Let’s talk about wine bubbles. Not bubbles as in Champagne, but the kind of bubbles that are created when a market overheats. Think real estate, for example, the stock market, or, even tulips.
In a wine bubble, a particular kind or category of wine becomes wildly popular—far too popular for its own good. To meet the crazy new demand for it, enormous amounts of wine must be produced, the greatest share of which will necessarily be of indifferent quality or even worse. The result is that the category is gradually debased, its reputation tanks, and even good examples suffer by association.
Examples of this abound, but if you’re of a certain age, you can probably name a few of these destructive cycles. Lambrusco, Soave, Bardolino, Chianti, pink wines—all existed in more or less respectable form until some clever chap came along and turned what had been an authentic local wine into an ersatz beverage aimed at a mass market. In some cases we’re still dealing with the fallout from the bubbles that were created around these wines. I still have to work pretty hard to explain to people how a beautifully-made, traditional rosé from a family estate in the south of France is not Sutter Home White Zinfandel.
Something like this happened with Chardonnay in the last 20 years or so. In this case the bubble wasn’t just around a grape varietal but a style of wine: warm climate chardonnay with tropical fruit flavors sauced with oak and butter.
Cheap versions of this were truly dreadful things, and the backlash has been such that for some people chardonnay of any stripe has become kitsch wine. And once people come to think of a wine as kitsch (cheesy; tacky) they don’t want to be seen drinking it. I often encounter folks who simply refuse to drink chardonnay—even in its most authentic and delicious forms— because they feel the wine is kitsch.
We did a bit a year or two ago on a Test Kitchen radio segment to rehabilitate Chardonnay, explain the variety of expressions it is capable of, and taste some really fine examples.
In our radio segment this week, my goal was to try to do the same for merlot, another category of wine that had its bubble stage and then pretty much collapsed into something called “The Sideways Effect,” which I’ll explain in a moment.
To provide Chris with models for how appealing and downright delicious merlot can be, I chose three wines from the Formaggio Kitchen shelves for him to taste. These were the 2009 Paraschos Friuli-Venezia-Giulia Merlot, the 2006 Caparone Santa Maria Valley Merlot, and the 2011 Jarnicoton Buzet from Domaine du Pech. Although merlot is often used as a blending grape, each of the three Chris tasted are composed solely of this varietal. There’s no hint of kitsch about them. On the contrary, each is an authentic wine from a region that has a long history with it.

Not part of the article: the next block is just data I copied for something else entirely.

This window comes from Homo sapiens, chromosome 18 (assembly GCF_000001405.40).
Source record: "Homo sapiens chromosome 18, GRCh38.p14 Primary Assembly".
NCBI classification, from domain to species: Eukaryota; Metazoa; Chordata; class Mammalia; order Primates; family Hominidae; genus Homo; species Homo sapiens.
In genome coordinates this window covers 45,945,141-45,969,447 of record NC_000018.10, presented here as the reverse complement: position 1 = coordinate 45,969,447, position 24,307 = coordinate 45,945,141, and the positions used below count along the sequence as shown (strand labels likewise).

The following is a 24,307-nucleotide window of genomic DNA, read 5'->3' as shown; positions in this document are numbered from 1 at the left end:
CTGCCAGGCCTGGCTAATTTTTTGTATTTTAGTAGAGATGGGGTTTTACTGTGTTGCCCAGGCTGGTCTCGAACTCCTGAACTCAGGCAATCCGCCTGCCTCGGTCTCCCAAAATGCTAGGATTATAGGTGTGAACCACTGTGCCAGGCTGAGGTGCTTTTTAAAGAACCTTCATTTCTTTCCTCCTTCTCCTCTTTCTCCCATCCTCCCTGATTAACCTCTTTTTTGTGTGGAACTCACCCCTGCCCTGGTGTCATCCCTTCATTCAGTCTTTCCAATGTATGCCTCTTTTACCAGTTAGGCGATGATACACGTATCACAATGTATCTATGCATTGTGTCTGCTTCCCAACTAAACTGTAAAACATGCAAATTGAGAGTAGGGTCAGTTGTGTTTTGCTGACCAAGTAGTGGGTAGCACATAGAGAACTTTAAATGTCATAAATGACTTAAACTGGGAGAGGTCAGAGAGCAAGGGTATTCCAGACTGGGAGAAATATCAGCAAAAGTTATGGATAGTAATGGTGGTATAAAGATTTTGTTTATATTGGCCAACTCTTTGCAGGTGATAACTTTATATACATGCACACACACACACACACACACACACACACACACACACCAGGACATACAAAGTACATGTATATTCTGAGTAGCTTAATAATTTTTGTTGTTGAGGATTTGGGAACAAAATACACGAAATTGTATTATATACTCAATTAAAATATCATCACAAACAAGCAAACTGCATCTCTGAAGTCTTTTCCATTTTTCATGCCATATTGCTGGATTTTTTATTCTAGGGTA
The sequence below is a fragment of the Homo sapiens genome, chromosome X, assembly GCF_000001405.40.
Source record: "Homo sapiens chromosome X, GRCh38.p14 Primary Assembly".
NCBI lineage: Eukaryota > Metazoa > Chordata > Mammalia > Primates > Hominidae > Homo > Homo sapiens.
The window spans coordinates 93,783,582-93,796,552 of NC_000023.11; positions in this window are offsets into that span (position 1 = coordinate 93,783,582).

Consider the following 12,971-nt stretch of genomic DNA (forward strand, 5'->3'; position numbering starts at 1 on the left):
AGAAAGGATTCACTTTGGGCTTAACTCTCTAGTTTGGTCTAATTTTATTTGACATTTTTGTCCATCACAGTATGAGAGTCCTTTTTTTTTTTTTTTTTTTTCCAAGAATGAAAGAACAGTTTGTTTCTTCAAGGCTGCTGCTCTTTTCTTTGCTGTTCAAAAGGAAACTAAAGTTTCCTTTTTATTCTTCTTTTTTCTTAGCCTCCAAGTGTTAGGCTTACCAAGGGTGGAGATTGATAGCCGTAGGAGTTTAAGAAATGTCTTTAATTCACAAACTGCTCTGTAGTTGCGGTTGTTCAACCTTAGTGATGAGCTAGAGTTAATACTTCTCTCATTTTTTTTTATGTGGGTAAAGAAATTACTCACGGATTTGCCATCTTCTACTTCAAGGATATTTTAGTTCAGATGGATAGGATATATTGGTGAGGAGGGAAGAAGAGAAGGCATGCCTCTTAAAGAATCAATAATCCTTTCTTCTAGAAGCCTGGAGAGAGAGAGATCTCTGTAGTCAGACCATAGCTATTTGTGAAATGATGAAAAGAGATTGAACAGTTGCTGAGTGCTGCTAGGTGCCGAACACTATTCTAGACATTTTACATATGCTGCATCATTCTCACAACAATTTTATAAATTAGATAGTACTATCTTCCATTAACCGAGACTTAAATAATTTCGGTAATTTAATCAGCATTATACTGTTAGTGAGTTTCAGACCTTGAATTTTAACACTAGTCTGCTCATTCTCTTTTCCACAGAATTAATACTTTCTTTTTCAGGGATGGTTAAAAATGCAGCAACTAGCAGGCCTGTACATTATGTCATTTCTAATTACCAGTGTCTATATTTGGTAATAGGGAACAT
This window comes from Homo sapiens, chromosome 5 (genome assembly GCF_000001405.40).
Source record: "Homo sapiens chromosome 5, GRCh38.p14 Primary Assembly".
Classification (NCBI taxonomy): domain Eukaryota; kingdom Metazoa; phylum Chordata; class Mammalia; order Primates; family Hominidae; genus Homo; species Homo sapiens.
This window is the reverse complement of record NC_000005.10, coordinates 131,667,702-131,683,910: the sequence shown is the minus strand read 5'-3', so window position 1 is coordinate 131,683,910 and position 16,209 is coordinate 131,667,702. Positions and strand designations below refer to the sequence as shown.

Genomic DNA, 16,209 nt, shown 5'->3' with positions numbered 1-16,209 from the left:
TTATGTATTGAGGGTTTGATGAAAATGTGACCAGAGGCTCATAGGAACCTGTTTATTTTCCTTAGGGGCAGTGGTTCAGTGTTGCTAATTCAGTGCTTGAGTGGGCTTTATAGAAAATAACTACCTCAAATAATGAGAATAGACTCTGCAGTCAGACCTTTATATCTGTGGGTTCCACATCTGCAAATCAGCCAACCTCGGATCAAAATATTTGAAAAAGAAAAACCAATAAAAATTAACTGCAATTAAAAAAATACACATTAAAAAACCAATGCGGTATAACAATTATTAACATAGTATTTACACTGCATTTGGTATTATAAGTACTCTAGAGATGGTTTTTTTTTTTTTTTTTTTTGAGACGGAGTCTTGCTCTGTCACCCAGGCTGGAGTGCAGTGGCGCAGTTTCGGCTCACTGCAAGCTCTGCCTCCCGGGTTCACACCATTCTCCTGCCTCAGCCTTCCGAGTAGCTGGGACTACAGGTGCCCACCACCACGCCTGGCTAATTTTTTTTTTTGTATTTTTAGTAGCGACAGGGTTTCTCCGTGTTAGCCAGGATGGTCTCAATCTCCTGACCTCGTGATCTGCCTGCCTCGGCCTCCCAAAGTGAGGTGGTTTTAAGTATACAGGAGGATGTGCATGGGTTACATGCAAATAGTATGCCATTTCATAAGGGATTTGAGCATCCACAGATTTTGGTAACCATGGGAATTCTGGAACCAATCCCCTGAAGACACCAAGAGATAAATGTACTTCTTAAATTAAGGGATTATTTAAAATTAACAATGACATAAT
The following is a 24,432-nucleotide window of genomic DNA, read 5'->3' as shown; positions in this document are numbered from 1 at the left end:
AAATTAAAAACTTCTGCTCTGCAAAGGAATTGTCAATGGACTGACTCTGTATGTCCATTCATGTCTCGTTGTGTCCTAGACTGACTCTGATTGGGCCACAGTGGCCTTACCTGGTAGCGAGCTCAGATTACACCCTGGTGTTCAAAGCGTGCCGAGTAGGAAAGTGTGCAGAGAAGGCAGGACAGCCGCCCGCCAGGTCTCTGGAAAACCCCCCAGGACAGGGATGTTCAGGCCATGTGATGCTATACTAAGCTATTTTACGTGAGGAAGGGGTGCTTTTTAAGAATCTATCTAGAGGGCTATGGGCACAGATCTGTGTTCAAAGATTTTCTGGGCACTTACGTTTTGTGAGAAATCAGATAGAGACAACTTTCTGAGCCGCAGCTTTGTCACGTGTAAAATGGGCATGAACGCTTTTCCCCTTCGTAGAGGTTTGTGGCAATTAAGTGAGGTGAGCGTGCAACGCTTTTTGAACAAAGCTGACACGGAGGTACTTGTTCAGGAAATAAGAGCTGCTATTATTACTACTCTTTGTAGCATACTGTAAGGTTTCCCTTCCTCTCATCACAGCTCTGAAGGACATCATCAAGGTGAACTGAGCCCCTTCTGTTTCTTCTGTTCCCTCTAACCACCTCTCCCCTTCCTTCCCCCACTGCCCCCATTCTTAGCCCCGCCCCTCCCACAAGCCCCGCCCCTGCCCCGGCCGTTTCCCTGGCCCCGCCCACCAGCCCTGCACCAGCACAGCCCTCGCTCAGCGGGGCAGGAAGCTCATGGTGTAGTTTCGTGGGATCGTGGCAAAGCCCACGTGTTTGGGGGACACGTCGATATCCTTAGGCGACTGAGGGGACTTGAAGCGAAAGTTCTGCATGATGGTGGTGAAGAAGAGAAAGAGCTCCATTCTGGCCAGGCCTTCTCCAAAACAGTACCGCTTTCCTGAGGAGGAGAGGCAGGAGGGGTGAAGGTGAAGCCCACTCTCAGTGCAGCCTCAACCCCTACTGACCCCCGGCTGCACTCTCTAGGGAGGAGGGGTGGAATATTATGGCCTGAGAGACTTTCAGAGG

In the case of the Great Merlot Bubble, the phenomenon might be said to have been foreseeable given the grape’s propensity when grown in warm, sunny climes to develop big fruit and ingratiatingly soft tannins. As occasional and new-to-wine American drinkers flocked to it, large swaths of vineyard acres in California were replanted to meet the demand. The whole lovely mania was rolling along at a fine clip when it hit a nasty bump in the road.
I’m talking about the 2004 film “Sideways” in which a couple of pals head to wine country for a last fling week before one of them is married. One of the pair, sad sack, love-lorn Miles, is a wine snob: thinks pinot noir is just about the only thing worth drinking and has nothing but contempt for merlot. When a distraught Miles shouts at a bartender “I’m not drinking any [expletive] merlot!” you could almost hear the bubble pop. Sales of merlot fell dramatically, and a new trend began to grow up around—you guessed it—pinot noir.
The thing about wine bubbles that’s important to remember is this: even at the height of the hysteria, there will be those properties where the integrity is such that they’ll not be compromised by something as silly as a bubble.
Your part in this is to have the sense not to condemn an entire category for the sins of some and to remain loyal to the best examples of the breed while rejecting kitsch. As always, your ally in the noble struggle to keep your head while all about you are losing theirs will be that local wine shop where the staff is both knowledgeable and passionate about wine.
If you heard the segment, you know that Chris was wildly enthusiastic about the wines he tasted. He made it clear that this was a category of wine he’ll be seeking out more of. Go, thou, and do likewise.
Stephen Meuse can be reached at firstname.lastname@example.org